for instance, undress on webcam, is particularly risky.
- If your ‘lover’ sends you a photo which you need to click on, worry.
Keep antivirus software running and be wary of profiles without images in
the first place. If they have an image, ask them to add it to their profile.
- Long-distance love DOES happen – but be wary. Profiles
without pictures, details and interests are a clear warning of a fake
profile. US law enforcement say that common signs are people who claim to be
American but say they are working abroad, then suddenly need plane fare
- Stick to reputable sites. Match.com and other ‘major’ sites
such as eHarmony have a reputation to protect so their systems will help to
keep you safe (accusations of fake profiles notwithstanding). On Match, for
instance, you can instantly flag any email or message as suspicious, and
flag any profile you think isn’t quite right. Match will investigate
rapidly. Other large, reputable sites have similar systems. Smaller,
specialist sites–particularly those focused on short-term
relationships–won’t offer the same peace of mind. However, sites which cater
to a particular cultural group may achieve higher levels of trust if they
fly under the radar of cyber criminals. Expect ‘Free’ sites to be the most
dangerous the barrier to entry is low for enterprising cybercriminals.
- Don’t be persuaded to switch to another social network, email or IM.
Millions of people use dating sites, and the ‘big’ sites are facing
epidemic levels of fake profiles, phishing and other scams, so
cybercriminals will often persuade victims to switch to another site,
either a social site, or simply email. This way, they can continue the
fraud in private.
- If you think, “It’s all happening so fast!” It’s time to worry. Dating
scams are one of the few areas of cybercrime where gangs play a ‘long game’
– sometimes stringing victims along for weeks or months. But most are
impatient to be paid - so any online ‘lover’ who declares undying love in
the space of a few emails should be regarded with extreme suspicion.
- Consistently poor spelling or grammar indicates that the language they are using may be the person’s second language even though they claim to be a born and bred resident of your country.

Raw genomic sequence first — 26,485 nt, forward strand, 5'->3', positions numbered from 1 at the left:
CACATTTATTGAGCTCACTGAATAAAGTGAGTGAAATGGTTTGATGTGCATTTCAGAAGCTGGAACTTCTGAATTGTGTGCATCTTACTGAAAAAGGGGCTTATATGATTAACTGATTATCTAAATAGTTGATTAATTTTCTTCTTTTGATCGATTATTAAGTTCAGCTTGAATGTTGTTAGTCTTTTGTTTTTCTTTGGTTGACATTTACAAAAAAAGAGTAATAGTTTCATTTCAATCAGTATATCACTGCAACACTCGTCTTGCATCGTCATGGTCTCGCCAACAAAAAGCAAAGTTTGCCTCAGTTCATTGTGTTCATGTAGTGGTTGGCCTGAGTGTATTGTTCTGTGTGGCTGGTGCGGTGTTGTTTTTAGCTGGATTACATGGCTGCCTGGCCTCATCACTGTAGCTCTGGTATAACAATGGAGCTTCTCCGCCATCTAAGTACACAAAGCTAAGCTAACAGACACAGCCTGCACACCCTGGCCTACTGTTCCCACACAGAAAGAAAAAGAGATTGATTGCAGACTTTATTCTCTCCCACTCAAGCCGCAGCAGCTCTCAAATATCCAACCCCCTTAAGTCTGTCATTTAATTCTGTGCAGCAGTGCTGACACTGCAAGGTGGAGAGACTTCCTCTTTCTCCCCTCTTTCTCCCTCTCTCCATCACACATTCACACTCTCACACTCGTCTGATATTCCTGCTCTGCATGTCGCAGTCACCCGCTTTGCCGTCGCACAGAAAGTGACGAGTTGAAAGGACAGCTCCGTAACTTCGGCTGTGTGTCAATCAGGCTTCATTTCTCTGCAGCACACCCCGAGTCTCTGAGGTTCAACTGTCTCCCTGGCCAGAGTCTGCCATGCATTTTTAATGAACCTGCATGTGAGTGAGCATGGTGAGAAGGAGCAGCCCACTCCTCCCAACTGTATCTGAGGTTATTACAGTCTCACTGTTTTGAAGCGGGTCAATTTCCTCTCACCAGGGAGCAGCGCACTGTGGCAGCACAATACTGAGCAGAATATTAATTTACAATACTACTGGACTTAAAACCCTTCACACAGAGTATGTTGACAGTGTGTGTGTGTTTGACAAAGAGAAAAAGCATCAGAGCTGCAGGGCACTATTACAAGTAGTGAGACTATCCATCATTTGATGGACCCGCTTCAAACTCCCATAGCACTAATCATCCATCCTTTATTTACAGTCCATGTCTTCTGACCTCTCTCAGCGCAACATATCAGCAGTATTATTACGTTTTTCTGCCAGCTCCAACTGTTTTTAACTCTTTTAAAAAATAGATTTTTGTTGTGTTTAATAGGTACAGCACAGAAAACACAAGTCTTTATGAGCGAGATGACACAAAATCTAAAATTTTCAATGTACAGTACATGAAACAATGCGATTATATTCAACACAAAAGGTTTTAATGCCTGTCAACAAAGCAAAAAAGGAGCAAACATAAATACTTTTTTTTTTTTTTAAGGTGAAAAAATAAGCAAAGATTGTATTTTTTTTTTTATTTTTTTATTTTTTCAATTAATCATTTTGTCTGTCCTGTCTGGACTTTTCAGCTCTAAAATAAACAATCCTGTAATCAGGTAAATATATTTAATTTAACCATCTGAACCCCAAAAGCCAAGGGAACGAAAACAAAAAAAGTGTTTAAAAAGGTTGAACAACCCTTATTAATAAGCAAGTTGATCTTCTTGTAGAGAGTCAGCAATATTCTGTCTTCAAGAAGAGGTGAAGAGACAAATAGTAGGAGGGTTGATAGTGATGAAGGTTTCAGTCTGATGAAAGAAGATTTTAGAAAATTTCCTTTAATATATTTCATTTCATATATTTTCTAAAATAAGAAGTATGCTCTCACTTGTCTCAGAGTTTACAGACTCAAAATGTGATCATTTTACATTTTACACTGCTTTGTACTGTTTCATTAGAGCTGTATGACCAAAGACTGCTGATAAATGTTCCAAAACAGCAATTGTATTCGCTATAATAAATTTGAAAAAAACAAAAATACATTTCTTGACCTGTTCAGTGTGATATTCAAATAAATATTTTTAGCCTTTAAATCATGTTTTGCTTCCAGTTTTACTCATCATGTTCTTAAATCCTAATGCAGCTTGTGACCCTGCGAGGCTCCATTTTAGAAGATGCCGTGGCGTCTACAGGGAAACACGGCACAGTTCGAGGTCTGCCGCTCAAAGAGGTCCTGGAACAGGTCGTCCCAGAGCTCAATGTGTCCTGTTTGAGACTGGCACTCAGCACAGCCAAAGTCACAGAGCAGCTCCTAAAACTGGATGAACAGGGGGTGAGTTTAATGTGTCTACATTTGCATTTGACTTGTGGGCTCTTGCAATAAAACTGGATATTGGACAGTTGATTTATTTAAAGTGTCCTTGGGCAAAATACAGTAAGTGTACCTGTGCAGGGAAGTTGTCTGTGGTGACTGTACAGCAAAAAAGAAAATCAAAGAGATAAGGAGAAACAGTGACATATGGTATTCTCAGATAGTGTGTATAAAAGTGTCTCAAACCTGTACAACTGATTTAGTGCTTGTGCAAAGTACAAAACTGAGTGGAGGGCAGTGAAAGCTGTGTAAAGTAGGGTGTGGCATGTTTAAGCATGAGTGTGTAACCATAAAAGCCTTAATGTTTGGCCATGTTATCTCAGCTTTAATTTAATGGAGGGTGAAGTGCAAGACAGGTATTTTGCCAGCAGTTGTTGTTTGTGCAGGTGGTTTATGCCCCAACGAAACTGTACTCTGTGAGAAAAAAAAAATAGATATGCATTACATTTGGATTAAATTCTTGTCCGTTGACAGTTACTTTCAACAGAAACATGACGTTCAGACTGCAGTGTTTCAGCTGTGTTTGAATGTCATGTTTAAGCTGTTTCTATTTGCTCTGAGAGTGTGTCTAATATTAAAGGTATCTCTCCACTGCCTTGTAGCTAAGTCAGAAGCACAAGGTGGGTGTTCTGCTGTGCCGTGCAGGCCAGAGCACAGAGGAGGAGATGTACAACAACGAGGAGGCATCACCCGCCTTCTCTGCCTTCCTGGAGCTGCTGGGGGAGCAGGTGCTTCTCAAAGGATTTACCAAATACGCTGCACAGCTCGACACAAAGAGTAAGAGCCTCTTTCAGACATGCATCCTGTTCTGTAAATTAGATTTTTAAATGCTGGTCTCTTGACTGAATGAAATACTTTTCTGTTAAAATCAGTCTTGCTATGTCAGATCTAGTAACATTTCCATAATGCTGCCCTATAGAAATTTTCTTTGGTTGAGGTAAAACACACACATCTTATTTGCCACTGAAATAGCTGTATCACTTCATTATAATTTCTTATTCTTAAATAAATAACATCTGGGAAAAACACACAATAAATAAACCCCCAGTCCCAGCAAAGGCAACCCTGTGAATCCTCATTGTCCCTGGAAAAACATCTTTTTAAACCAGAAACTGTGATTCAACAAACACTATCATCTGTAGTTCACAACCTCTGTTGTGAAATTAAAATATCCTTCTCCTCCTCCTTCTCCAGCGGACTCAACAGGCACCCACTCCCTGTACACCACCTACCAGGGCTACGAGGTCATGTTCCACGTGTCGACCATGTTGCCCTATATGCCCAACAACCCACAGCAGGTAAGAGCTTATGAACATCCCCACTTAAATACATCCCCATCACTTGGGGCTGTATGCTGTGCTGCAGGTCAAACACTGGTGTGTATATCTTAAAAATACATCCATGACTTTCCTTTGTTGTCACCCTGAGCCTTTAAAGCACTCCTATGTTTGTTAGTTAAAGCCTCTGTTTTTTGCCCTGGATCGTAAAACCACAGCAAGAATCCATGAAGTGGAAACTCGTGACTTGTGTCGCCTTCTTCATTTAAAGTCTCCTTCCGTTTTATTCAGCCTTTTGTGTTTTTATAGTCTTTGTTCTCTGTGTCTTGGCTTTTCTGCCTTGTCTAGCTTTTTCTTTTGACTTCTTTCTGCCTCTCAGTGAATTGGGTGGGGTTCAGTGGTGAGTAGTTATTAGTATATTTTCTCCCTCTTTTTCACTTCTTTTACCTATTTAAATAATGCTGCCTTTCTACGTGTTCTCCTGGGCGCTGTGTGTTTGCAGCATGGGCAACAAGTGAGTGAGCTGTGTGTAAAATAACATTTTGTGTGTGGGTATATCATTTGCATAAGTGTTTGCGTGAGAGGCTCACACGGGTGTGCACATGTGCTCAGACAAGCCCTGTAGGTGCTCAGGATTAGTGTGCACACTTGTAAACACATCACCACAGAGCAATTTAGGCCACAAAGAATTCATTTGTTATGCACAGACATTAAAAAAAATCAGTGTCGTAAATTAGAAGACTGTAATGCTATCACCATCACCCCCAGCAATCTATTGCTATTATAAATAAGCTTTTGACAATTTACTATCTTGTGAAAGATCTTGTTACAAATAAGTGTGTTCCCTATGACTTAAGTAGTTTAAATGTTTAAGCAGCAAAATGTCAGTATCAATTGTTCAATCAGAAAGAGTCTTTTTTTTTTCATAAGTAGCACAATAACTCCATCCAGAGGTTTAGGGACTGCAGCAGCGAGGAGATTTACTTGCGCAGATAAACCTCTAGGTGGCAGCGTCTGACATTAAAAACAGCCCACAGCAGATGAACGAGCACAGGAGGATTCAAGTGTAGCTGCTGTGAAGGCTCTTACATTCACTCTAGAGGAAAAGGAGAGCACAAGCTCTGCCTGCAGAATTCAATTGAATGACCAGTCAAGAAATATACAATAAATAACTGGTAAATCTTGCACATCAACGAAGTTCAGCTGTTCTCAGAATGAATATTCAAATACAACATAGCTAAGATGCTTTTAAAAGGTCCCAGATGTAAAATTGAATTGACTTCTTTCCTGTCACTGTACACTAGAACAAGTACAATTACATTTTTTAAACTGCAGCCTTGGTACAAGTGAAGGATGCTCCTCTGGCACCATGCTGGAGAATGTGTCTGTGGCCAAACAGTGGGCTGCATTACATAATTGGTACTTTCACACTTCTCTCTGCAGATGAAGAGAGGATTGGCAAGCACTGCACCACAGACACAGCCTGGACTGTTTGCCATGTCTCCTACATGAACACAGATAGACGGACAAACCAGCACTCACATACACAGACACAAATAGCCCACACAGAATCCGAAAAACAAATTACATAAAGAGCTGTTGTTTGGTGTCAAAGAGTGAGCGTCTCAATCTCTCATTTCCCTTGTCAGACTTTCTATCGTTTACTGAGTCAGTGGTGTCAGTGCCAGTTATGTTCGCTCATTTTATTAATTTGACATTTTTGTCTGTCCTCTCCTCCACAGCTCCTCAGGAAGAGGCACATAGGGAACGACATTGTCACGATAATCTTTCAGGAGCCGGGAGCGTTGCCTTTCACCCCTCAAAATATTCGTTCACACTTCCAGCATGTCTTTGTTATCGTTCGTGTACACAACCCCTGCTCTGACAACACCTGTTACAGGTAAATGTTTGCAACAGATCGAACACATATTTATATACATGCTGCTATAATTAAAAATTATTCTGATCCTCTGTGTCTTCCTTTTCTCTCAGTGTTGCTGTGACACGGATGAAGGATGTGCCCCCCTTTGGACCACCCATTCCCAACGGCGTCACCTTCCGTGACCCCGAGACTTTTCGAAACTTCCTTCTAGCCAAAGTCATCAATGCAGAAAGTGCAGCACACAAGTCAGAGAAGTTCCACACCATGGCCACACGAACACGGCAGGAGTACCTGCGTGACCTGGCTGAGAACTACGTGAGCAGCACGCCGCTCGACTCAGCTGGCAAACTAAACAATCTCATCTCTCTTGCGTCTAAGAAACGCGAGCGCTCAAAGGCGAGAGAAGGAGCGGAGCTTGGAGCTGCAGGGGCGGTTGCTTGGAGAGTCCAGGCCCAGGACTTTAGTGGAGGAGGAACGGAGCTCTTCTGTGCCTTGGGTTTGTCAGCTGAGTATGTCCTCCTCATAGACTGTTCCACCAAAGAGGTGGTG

- If the person claims he or she is from your area, but states they are unable to meet you in person within the first few weeks of contacting you online, for whatever reason, be very cautious about revealing any personal details to them.
- If the other person is sharing information about themselves, be aware if details in their stories change. Did they call you by the wrong name, or suddenly refer to themselves by a different name? Often scammers are operating under multiple false aliases and are using a script to communicate with people, so they can inadvertently use the wrong names and details when communicating with you. If they do make such mistakes, the scammers will quickly come up with a story to explain the inconsistencies. But such errors should certainly be a warning flag.
- NEVER agree if the person asks you to use your own bank account to process checks or electronic money transfers for what ever reason. This may well be an attempt to launder the proceeds of crime.
- Be aware that scammers will ask lots of questions about what you believe to be your ideal relationship and then present themselves in that way to you.
- If friends or family express concern about the relationship, it is wise to heed their warnings. Often, others who are not so emotionally involved, are able to see indications that things are not as they seem and become rightfully suspicious of your online “friend’s” motives.
- NEVER purchase an airline ticket and fly to a foreign country to meet someone who has requested money from you. Victims who have taken such actions have been kidnapped and even murdered.
- Always tell family or friends if you are going to meet someone from a dating site and always meet first in a public place. Never meet at first in a private home or hotel where help is not close at hand should things go wrong.
- Do not send money, ever. The ‘red flag’ moment comes when
your ‘lover’ asks for money. Do not send it–whether it’s for flights, or for
life-saving surgery. Even if the story is so tragic you feel you HAVE to
help. If the subject of money comes up early in a relationship, be wary. If
someone asks outright for a Western Union payment or bank wire transfer, you
may well be dealing with a criminal. Speak to a site administrator if
possible. Talk to a friend – or ask advice from an independent agency, or
local law enforcement.
If you do not send them money as requested, the requests will increase in urgency and the pressure they put on you will escalate accordingly. If this pressure does not work, they may change tack somewhat by asking for a much smaller amount than they originally requested. For example, they may claim that they have managed to source most of the money from elsewhere.
- Never send money to someone you meet online, especially by wire transfer.
- Never provide credit card numbers or bank account information without verifying the recipient’s identity.
- Never share your Social Security number or other personally identifiable information that can be used to access your accounts with someone who does not need to know this information.